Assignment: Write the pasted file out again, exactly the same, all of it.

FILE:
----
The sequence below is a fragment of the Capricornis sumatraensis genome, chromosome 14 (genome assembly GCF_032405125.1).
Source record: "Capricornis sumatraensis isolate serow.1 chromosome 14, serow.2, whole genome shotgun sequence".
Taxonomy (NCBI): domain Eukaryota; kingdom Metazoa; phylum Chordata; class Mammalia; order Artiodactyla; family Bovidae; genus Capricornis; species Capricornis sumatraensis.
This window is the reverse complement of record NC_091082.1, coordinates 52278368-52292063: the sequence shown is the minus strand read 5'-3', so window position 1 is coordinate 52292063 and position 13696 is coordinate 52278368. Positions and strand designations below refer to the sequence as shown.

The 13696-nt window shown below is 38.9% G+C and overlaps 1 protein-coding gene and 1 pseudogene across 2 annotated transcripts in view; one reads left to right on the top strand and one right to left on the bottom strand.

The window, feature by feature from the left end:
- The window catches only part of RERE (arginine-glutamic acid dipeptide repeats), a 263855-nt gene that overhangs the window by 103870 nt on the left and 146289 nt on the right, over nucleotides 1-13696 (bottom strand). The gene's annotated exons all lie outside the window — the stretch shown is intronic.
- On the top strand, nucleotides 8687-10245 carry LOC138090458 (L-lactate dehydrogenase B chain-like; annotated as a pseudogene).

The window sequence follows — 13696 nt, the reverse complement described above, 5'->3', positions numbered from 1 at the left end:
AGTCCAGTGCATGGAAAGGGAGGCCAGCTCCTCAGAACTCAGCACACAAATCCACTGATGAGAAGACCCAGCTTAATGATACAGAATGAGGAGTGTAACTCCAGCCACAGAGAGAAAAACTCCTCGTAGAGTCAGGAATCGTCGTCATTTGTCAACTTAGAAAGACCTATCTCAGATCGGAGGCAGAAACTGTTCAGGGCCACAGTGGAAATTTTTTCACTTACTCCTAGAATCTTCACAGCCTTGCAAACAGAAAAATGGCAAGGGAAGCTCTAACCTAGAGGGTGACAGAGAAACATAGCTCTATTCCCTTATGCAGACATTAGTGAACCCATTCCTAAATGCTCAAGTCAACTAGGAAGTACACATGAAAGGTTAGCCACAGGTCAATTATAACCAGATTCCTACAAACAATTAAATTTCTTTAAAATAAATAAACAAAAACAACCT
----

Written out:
The sequence below is a fragment of the Capricornis sumatraensis genome, chromosome 14 (genome assembly GCF_032405125.1).
Source record: "Capricornis sumatraensis isolate serow.1 chromosome 14, serow.2, whole genome shotgun sequence".
Taxonomy (NCBI): domain Eukaryota; kingdom Metazoa; phylum Chordata; class Mammalia; order Artiodactyla; family Bovidae; genus Capricornis; species Capricornis sumatraensis.
This window is the reverse complement of record NC_091082.1, coordinates 52278368-52292063: the sequence shown is the minus strand read 5'-3', so window position 1 is coordinate 52292063 and position 13696 is coordinate 52278368. Positions and strand designations below refer to the sequence as shown.

The 13696-nt window shown below is 38.9% G+C and overlaps 1 protein-coding gene and 1 pseudogene across 2 annotated transcripts in view; one reads left to right on the top strand and one right to left on the bottom strand.

The window, feature by feature from the left end:
- The window catches only part of RERE (arginine-glutamic acid dipeptide repeats), a 263855-nt gene that overhangs the window by 103870 nt on the left and 146289 nt on the right, over nucleotides 1-13696 (bottom strand). The gene's annotated exons all lie outside the window — the stretch shown is intronic.
- On the top strand, nucleotides 8687-10245 carry LOC138090458 (L-lactate dehydrogenase B chain-like; annotated as a pseudogene).

The window sequence follows — 13696 nt, the reverse complement described above, 5'->3', positions numbered from 1 at the left end:
AGTCCAGTGCATGGAAAGGGAGGCCAGCTCCTCAGAACTCAGCACACAAATCCACTGATGAGAAGACCCAGCTTAATGATACAGAATGAGGAGTGTAACTCCAGCCACAGAGAGAAAAACTCCTCGTAGAGTCAGGAATCGTCGTCATTTGTCAACTTAGAAAGACCTATCTCAGATCGGAGGCAGAAACTGTTCAGGGCCACAGTGGAAATTTTTTCACTTACTCCTAGAATCTTCACAGCCTTGCAAACAGAAAAATGGCAAGGGAAGCTCTAACCTAGAGGGTGACAGAGAAACATAGCTCTATTCCCTTATGCAGACATTAGTGAACCCATTCCTAAATGCTCAAGTCAACTAGGAAGTACACATGAAAGGTTAGCCACAGGTCAATTATAACCAGATTCCTACAAACAATTAAATTTCTTTAAAATAAATAAACAAAAACAACCT